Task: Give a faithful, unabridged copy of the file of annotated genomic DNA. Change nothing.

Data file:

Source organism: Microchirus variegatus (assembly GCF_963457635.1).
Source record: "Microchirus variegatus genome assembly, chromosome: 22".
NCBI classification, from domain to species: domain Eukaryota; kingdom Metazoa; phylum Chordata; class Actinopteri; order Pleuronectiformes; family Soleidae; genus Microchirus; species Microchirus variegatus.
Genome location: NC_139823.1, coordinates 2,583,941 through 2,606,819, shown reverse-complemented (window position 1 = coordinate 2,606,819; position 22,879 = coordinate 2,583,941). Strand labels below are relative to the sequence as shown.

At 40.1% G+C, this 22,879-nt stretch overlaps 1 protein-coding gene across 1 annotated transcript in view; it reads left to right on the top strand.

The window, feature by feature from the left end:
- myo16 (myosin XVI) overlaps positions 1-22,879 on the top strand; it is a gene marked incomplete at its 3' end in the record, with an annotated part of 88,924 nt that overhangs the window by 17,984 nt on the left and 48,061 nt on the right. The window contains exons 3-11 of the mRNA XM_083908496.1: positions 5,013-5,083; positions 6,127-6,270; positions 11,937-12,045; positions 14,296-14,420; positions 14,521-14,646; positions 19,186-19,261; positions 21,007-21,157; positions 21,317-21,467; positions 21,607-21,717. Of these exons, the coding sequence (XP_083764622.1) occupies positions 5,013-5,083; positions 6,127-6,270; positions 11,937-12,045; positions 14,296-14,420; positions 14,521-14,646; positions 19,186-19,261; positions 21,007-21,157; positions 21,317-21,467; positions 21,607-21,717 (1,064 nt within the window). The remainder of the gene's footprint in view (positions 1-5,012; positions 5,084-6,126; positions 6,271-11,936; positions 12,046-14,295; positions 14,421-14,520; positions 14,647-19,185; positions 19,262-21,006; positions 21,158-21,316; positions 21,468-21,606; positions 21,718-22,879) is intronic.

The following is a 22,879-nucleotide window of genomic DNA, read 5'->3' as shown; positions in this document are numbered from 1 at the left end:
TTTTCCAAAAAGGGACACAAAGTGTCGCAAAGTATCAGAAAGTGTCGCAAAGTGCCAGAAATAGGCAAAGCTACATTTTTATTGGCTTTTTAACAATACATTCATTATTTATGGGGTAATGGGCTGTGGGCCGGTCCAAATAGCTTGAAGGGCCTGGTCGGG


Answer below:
Source organism: Microchirus variegatus (assembly GCF_963457635.1).
Source record: "Microchirus variegatus genome assembly, chromosome: 22".
NCBI classification, from domain to species: domain Eukaryota; kingdom Metazoa; phylum Chordata; class Actinopteri; order Pleuronectiformes; family Soleidae; genus Microchirus; species Microchirus variegatus.
Genome location: NC_139823.1, coordinates 2,583,941 through 2,606,819, shown reverse-complemented (window position 1 = coordinate 2,606,819; position 22,879 = coordinate 2,583,941). Strand labels below are relative to the sequence as shown.

At 40.1% G+C, this 22,879-nt stretch overlaps 1 protein-coding gene across 1 annotated transcript in view; it reads left to right on the top strand.

The window, feature by feature from the left end:
- myo16 (myosin XVI) overlaps positions 1-22,879 on the top strand; it is a gene marked incomplete at its 3' end in the record, with an annotated part of 88,924 nt that overhangs the window by 17,984 nt on the left and 48,061 nt on the right. The window contains exons 3-11 of the mRNA XM_083908496.1: positions 5,013-5,083; positions 6,127-6,270; positions 11,937-12,045; positions 14,296-14,420; positions 14,521-14,646; positions 19,186-19,261; positions 21,007-21,157; positions 21,317-21,467; positions 21,607-21,717. Of these exons, the coding sequence (XP_083764622.1) occupies positions 5,013-5,083; positions 6,127-6,270; positions 11,937-12,045; positions 14,296-14,420; positions 14,521-14,646; positions 19,186-19,261; positions 21,007-21,157; positions 21,317-21,467; positions 21,607-21,717 (1,064 nt within the window). The remainder of the gene's footprint in view (positions 1-5,012; positions 5,084-6,126; positions 6,271-11,936; positions 12,046-14,295; positions 14,421-14,520; positions 14,647-19,185; positions 19,262-21,006; positions 21,158-21,316; positions 21,468-21,606; positions 21,718-22,879) is intronic.

The following is a 22,879-nucleotide window of genomic DNA, read 5'->3' as shown; positions in this document are numbered from 1 at the left end:
TTTTCCAAAAAGGGACACAAAGTGTCGCAAAGTATCAGAAAGTGTCGCAAAGTGCCAGAAATAGGCAAAGCTACATTTTTATTGGCTTTTTAACAATACATTCATTATTTATGGGGTAATGGGCTGTGGGCCGGTCCAAATAGCTTGAAGGGCCTGGTCGGG